Step 10: Update the volume when a button is pressed.

When one of the buttons of the slider is pressed, we have to update the currentVolumeLevel variable.

@IBAction func sliderAction(_ value: Float) {
    currentVolumeLevel = value
}    

Step 11: Update the volume when the crown is rotated.

Now, let’s write the code which updates the volumeSlider when the crown is rotated. In crownDidRotate add:

    func crownDidRotate(_ crownSequencer: WKCrownSequencer?, rotationalDelta: Double) {
        let predictedVolumeLevel = currentVolumeLevel + Float(rotationalDelta) * 10
    
        if predictedVolumeLevel > 0.0 && predictedVolumeLevel <= Float(numberOfSteps) {
            currentVolumeLevel = predictedVolumeLevel
        
            volumeSlider.setValue(currentVolumeLevel)
        }
    }

The new volume of the slider will be the current one plus how much the crown has been rotated. We multiply by ten, so the user doesn’t have to rotate much until the volume is full.

We only update the slider if the value is valid (between 0 and the number of steps).

For this example to work make sure the values in the slider Attributes Inspector are the ones from this image:

This is to make sure that the values from the Attributes Inspector are consistent with the ones from our code since the properties of the IBOutlets can’t be accessed.

Step 12: Running the application.

In order to run the application you have to select the “MusicPlayer Watchkit App” schema. As an example we’ll run it on a 38mm Watch (watchOS 3) paired with an iPhone 6S.

Conclusions

We have looked into the most important frameworks and basic techniques for creating a watchOS application. It starts to get even more interesting when we try to actually play music on the Watch and make the two devices communicate with each other using WatchConnectivity. Very often, it also makes sense to implement Notifications and Complications, because they create a better user experience.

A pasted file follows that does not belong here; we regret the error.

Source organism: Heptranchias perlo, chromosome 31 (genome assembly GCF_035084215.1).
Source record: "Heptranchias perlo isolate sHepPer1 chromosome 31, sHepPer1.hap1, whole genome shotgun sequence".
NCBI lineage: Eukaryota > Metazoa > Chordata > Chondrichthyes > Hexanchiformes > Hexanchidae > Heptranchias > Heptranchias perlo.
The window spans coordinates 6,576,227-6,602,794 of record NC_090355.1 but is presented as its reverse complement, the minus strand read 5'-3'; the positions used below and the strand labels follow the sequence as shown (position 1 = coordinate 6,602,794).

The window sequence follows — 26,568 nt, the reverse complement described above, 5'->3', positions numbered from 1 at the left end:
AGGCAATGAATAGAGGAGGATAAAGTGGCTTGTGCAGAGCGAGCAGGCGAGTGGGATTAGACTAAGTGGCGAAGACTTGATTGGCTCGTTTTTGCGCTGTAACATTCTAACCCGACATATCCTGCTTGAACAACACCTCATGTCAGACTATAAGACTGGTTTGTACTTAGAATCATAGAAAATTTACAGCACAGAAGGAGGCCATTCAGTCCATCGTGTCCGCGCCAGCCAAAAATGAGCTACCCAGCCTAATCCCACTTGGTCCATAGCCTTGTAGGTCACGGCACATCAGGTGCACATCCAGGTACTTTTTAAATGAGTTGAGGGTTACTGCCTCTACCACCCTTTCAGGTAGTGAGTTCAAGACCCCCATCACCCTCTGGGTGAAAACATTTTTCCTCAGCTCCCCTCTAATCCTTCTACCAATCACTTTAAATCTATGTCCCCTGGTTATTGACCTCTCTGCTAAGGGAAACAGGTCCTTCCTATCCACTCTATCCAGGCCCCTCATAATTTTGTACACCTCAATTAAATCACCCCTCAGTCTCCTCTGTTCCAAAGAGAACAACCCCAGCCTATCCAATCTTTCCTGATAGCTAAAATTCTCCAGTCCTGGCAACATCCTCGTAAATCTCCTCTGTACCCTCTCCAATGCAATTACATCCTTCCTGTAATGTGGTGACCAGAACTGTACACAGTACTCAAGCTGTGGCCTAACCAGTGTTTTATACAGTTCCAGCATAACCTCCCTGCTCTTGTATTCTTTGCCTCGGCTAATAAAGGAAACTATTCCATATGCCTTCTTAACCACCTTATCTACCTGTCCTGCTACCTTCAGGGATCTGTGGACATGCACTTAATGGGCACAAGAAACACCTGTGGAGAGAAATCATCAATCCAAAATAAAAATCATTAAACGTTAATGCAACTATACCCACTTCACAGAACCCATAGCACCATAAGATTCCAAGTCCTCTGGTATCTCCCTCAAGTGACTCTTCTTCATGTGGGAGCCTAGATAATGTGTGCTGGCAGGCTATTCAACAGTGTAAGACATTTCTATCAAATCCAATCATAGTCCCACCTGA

Thank you for reading!

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  4 comments for “Introduction to Apple Watch Apps

  1. July 13, 2017 at 7:05 am

    Nice it seems to be good post… It will get readers engagement on the article since readers engagement plays an vital role in every blog.. i am expecting more updated posts from your hands.

  2. Jim Slusser
    July 21, 2017 at 5:48 pm

    Caveat – I’m a brand new, 1st time, self-taught Swift coder…

    I’m receiving an error with the line of code from Step 9; volumeSlider.setNumberOfSteps(numberOfSteps)

    Error message: fatal error: unexpectedly found nil while unwrapping an Optional value
    (lldb)

    Thread 1: EXC_BAD_INSTRUCTION(code=EXC_I386_INVOP,subcode=0x0)

    See https://github.com/jslusser/W-S-MusicPlayer

    Any ideas what I’m doling wrong? Thanks in advance.

    • Bogdan Pop
      July 31, 2017 at 9:02 pm

      It’s the step 5 you are doing wrong. When you create the IBOutlets and IBActions, you also have to connect them to their respective UI elements (in the Interface.storyboard file).

      Another thing that you missed is copying the “Play” and “Pause” images to the Assets from the “MusicPlayer WatchKit Extension” group (you only have them in the “MusicPlayer WatchKit App” group).

      You’re welcome :)

  3. September 9, 2017 at 7:37 am

    thanks for sharing this introduction